Music and mountains

Greg Hooper

Elision, Glass House Mountains Project

Elision, Glass House Mountains Project

Credo

The Queensland Music Festival opens early morning, out west with Riley Lee and others around the Winton Musical Fence. In Brisbane that night Credo the innocence of God is the big ticket blockbuster, marketed as a high tech multimedia extravaganza linking performers live across the world in a work of innovation, ferocity and spiritual depth. The production is big, filling the Concert Hall stage with percussive contraptions, an orchestra, singers, and 3 big projection screens high up back. The hook of Credo is for musicians from Belfast, Istanbul, Jerusalem and Brisbane to join together live through the miracle of technology—hands across the ocean, jam on the bread of life, smiles of religious tolerance and mutual appreciation. Unfortunately the tech hookup does not develop any sense of live interaction. Each screen is more or less assigned a specific set of musicians. They play, we watch. Might as well be prerecorded.

The general feel of Credo is episodic; bits of music, some singing, cut to live musicians in Istanbul or Belfast or Jerusalem, back to the orchestra, maybe some declamatory wisdom. Individual musicians are a standout, great percussionist on the local stage, fantastic reed player and percussionist from Turkey, plenty of the others as well, but the orchestra is weirdly powerless, at times too far down in the mix to hear. Good bits aside, Credo was disappointing overall, an ecumenical-Lite journey through the religions of the world (what, there’s only 3?). Singing nuns, strummed guitars, kumbaya.

Erik Griswold

More intimate and rewarding was pianist Erik Griswold at St Mary’s—a modest, fully functioning church in South Brisbane. Inside the church the setup is traditional worship, big altar up front, Jesus to the left next to the prepared piano, saints to the right next to the Steinway. Flower arrangement in the middle. Griswold is a rare performer of the rhythmic, prepares his piano honky-tonk style, paper and leather across the strings, a welcome extension to the Cageian tradition. The program is a mix of Griswold’s own compositions—rhythms from the Americas, a bit of Thelonius Monk, traditional Chinese folk songs.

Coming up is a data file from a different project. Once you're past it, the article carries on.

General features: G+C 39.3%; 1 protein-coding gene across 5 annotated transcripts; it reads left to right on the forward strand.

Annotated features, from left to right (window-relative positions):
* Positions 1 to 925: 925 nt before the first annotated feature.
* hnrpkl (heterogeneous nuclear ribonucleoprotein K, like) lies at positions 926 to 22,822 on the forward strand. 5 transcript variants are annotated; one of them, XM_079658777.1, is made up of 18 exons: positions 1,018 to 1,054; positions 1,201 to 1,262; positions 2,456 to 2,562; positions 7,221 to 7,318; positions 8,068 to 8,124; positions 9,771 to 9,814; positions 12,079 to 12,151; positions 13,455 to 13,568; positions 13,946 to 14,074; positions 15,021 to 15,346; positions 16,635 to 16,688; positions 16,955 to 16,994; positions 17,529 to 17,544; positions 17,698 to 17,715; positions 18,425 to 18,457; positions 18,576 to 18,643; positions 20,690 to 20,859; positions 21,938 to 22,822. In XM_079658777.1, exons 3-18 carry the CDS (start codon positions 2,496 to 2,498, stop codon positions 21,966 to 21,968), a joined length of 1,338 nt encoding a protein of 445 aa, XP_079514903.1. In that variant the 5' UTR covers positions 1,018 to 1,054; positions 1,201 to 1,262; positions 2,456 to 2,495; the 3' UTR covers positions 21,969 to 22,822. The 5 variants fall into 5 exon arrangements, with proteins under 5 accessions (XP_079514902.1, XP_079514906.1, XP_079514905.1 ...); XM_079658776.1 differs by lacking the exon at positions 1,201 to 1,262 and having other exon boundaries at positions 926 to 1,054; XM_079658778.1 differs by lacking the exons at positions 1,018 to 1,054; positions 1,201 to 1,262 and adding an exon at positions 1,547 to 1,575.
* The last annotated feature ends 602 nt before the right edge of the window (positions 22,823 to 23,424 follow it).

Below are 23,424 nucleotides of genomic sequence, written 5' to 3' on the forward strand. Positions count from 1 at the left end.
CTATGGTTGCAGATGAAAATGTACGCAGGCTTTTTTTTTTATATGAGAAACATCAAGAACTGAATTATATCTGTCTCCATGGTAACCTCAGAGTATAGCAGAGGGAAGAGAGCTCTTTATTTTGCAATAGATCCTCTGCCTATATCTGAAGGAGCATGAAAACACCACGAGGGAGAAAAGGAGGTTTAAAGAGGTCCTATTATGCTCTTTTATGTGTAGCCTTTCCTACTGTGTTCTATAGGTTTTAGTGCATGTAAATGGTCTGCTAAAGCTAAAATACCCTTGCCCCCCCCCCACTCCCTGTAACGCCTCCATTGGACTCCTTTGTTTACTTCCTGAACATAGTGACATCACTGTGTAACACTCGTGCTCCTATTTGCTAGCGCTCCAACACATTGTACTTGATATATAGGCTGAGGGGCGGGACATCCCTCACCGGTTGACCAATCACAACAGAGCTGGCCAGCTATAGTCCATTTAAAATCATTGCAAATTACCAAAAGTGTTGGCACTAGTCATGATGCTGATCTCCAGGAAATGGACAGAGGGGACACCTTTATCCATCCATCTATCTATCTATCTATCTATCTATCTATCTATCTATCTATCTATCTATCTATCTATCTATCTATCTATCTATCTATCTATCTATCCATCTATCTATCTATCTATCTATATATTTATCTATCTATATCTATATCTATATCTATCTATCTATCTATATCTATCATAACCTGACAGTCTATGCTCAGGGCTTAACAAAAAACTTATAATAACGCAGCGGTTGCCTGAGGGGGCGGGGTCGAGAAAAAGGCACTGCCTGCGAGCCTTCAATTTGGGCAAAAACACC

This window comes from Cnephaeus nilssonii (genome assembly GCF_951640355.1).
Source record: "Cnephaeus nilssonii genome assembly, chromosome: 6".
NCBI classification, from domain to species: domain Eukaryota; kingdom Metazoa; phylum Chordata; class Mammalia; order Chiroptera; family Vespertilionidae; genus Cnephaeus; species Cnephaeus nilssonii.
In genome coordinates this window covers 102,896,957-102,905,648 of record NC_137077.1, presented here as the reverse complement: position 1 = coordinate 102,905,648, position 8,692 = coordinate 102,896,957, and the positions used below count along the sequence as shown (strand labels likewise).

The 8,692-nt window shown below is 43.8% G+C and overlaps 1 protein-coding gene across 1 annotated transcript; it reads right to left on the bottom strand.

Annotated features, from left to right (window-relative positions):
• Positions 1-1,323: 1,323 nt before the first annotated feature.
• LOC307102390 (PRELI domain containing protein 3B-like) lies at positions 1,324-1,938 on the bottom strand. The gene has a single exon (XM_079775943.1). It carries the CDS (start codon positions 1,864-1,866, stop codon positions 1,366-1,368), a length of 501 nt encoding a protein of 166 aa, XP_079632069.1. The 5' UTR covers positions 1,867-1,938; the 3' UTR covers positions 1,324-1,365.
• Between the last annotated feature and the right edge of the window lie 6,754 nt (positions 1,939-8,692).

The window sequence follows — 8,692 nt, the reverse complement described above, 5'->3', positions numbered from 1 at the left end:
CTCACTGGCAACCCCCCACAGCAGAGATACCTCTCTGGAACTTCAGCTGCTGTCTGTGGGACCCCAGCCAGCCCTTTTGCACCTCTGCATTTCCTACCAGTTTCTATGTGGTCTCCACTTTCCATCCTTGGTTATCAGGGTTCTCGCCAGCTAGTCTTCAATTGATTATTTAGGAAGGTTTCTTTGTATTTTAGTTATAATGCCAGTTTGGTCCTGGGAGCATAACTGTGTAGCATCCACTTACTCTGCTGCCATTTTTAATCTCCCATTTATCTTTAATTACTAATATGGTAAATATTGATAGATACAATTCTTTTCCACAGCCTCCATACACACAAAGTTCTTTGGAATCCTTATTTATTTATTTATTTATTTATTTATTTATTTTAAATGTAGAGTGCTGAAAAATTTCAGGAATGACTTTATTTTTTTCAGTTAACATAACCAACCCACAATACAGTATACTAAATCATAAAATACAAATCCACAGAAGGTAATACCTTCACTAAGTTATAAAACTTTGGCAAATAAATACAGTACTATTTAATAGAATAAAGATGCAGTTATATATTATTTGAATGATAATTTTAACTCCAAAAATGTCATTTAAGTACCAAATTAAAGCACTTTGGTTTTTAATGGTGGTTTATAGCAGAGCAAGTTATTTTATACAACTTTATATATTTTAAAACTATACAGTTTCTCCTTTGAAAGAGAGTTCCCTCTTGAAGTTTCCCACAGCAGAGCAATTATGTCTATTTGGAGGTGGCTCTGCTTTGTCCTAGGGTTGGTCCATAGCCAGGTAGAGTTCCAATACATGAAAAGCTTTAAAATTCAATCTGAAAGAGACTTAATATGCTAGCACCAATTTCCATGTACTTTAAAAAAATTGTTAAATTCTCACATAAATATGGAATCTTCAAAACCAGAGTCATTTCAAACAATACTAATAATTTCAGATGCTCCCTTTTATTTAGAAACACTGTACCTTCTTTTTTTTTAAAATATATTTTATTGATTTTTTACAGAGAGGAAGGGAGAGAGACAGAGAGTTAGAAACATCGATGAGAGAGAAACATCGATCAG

Latin beats on the prepared piano start the show. Shimmering ostinato bass, chimes and tuned snare drums make for a seriously happy rhumba train to Cuba. The preparation of the piano is subtle and sophisticated, sounds are surprisingly diverse yet the pitch remains clear. Set number 2 is on the Steinway, gentle clustered arpeggios, a narrow pitch range, diffuse layers through the reverbing church. The switching between the pianos divides the program into rhythm (prepared piano) and ambient (Steinway). On the Steinway Griswold uses music boxes for inspiration, twirls them with a finger to get them going, then improvises a delicate response. He ties a bunch of seed pods to his hand as a shaker, uses windchimes for spiky notes and overlapping layers. He goes to the prepared piano again, speaks of the similarity between Chinese folk songs and blues guitar. Resonant, rubbery bass, papery sounds in the mid range, damped woodblocks in the upper register, grandeur builds up like a slow and epic pan across the desert mountains. Over to Thelonius Monk on prepared piano plus melodica. Strange nostalgia, half time on the Goon Show, flyboys around the piano for a singalong and a pint.

Finks

Japan’s Leni-Basso has been around for about 10 years. Finks starts with large screen projections behind a sparse stage, bared light on canvas. Dress is neat casuals, greys, subtle blocks of colour. The dancers enter to the corners, bang into mic stands, shove their faces into cameras to leave traces on the screen that decay into bleached out solarised glitch video. The sound design follows the same techno-glitch as the lighting and video—refined minimal, speaking the tech to itself, tightly integrated with the performers.